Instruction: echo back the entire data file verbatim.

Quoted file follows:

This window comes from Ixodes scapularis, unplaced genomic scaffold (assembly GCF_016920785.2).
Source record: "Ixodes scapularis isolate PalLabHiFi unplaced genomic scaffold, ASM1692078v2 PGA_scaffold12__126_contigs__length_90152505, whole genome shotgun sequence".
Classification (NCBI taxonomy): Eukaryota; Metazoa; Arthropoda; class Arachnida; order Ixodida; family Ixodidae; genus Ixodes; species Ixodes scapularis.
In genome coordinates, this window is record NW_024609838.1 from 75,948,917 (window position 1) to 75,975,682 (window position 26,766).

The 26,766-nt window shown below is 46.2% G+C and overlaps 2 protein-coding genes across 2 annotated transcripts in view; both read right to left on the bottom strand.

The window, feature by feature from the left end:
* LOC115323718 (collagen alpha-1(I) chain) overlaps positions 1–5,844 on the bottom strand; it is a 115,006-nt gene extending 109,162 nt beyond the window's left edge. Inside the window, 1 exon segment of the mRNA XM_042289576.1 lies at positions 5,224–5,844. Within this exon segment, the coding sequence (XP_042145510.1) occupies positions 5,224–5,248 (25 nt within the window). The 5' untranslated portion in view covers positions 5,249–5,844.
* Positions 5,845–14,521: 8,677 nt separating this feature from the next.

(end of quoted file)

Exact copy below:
This window comes from Ixodes scapularis, unplaced genomic scaffold (assembly GCF_016920785.2).
Source record: "Ixodes scapularis isolate PalLabHiFi unplaced genomic scaffold, ASM1692078v2 PGA_scaffold12__126_contigs__length_90152505, whole genome shotgun sequence".
Classification (NCBI taxonomy): Eukaryota; Metazoa; Arthropoda; class Arachnida; order Ixodida; family Ixodidae; genus Ixodes; species Ixodes scapularis.
In genome coordinates, this window is record NW_024609838.1 from 75,948,917 (window position 1) to 75,975,682 (window position 26,766).

The 26,766-nt window shown below is 46.2% G+C and overlaps 2 protein-coding genes across 2 annotated transcripts in view; both read right to left on the bottom strand.

The window, feature by feature from the left end:
* LOC115323718 (collagen alpha-1(I) chain) overlaps positions 1–5,844 on the bottom strand; it is a 115,006-nt gene extending 109,162 nt beyond the window's left edge. Inside the window, 1 exon segment of the mRNA XM_042289576.1 lies at positions 5,224–5,844. Within this exon segment, the coding sequence (XP_042145510.1) occupies positions 5,224–5,248 (25 nt within the window). The 5' untranslated portion in view covers positions 5,249–5,844.
* Positions 5,845–14,521: 8,677 nt separating this feature from the next.